Let us consider an example. Perhaps the most basic of all individual differences in personality is extraversion vs. introversion (McCrae & Costa, 1990; Eysenck, 1991). Extraverts need to be around people, and require a higher level of stimulation. Introverts need more time alone, and require a lower level of stimulation. These differences are rooted in temperament. Extraverts and introverts, if they go on to develop personality pathology, will have different types of disorders.
Both genetic and environmental factors play a role in shaping personality. Rutter (1987) suggested that two factors influence the development of traits: temperament and social learning. Temperament describes those behavioral dispositions present at birth. Observations of newborn- infants show that they differ from each other in how active they are, in how sociable they are, in how easily they get upset, and in how readily they can be calmed down (Kagan, 1994).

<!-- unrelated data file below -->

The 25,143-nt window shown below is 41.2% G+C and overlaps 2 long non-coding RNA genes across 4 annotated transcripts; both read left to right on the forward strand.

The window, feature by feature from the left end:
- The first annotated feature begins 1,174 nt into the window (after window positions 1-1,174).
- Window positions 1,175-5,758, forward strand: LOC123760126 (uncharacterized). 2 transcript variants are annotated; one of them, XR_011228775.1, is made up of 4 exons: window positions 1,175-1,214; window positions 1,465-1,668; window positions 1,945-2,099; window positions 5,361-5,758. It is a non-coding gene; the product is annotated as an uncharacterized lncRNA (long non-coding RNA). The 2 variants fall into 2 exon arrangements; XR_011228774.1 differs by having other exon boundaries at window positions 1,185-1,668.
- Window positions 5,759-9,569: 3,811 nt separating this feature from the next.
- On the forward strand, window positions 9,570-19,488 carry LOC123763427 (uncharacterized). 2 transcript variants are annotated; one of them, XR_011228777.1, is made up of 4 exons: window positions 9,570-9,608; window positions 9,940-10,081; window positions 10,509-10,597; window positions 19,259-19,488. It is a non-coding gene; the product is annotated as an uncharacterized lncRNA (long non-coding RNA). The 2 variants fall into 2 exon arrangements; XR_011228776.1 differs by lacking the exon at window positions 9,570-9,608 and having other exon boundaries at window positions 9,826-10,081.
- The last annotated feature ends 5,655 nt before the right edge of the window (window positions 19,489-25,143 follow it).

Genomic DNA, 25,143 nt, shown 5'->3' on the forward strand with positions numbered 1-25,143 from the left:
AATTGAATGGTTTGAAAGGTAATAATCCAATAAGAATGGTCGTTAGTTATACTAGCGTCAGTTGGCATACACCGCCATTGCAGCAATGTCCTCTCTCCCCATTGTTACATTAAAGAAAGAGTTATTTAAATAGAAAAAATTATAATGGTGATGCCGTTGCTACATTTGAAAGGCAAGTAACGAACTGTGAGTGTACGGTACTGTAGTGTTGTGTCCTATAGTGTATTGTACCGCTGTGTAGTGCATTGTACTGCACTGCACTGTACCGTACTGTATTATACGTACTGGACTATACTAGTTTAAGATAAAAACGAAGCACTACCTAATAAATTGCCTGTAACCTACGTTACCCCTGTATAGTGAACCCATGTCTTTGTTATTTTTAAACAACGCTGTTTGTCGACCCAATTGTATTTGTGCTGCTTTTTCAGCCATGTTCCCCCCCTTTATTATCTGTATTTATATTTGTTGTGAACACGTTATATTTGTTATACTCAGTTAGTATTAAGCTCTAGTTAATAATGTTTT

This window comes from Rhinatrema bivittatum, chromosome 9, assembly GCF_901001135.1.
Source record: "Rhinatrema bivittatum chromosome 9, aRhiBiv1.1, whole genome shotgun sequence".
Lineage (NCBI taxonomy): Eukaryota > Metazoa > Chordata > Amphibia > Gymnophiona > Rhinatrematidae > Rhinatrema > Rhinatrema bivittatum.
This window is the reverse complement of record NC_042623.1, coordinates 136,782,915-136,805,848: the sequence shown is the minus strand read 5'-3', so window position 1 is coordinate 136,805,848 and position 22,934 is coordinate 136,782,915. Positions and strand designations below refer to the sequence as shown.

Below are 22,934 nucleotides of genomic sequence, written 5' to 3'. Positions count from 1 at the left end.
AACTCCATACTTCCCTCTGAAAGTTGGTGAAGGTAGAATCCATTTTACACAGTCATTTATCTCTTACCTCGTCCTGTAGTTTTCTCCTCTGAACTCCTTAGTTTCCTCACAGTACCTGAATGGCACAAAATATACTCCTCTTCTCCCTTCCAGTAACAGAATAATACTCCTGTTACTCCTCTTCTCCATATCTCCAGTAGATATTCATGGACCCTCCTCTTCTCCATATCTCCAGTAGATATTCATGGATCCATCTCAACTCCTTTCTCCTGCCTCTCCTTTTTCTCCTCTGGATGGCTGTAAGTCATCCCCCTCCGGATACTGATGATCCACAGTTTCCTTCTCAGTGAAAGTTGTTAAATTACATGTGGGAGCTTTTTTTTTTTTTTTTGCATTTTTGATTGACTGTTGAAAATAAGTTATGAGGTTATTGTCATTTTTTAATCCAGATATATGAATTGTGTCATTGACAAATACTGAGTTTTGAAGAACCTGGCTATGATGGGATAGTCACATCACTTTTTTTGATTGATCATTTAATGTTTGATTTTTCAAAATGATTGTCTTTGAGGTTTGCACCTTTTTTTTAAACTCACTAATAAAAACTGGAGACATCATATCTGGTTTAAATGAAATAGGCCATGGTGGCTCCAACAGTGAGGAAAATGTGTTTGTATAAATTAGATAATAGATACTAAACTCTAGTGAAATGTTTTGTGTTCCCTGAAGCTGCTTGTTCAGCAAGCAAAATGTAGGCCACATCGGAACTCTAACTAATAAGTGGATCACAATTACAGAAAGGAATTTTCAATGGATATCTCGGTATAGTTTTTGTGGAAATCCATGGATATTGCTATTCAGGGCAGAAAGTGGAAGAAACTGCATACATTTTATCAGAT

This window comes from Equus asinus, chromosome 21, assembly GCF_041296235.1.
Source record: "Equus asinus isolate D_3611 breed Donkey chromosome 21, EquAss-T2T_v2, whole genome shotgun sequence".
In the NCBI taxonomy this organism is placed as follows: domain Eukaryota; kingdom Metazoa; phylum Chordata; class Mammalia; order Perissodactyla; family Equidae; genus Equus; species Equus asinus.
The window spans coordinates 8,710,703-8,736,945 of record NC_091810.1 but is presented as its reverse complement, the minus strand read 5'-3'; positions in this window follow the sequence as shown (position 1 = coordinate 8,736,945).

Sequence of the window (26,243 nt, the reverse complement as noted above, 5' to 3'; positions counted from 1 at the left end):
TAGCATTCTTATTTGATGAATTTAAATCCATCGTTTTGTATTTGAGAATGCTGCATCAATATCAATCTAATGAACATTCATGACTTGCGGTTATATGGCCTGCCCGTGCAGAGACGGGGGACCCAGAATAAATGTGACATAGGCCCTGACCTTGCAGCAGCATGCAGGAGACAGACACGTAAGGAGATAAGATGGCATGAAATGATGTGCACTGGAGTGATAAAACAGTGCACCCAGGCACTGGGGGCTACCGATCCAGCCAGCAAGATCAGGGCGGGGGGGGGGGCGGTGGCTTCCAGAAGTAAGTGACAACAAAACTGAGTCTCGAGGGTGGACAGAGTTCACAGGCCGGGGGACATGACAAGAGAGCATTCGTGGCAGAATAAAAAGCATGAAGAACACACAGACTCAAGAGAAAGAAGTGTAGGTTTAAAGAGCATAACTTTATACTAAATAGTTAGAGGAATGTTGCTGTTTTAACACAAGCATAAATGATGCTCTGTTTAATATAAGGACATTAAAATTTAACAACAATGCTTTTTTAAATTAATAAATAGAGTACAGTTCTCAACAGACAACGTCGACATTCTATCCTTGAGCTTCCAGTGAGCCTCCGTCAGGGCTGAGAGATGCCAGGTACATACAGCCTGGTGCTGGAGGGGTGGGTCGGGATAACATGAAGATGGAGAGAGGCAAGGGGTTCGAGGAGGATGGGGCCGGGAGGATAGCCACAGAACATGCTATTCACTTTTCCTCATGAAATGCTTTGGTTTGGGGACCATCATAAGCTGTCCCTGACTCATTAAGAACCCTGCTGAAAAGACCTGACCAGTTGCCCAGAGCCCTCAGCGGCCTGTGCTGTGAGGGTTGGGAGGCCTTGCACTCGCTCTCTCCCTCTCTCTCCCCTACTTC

Within normal ranges, infantile temperament is not notably continuous with later personality. The only consistent finding of long-term follow-up studies of children with different temperamental dispositions is that a “difficult” temperament, i.e., being easily upset and hard to calm down, makes psychopathology in adulthood more likely (Chess & Thomas, 1990).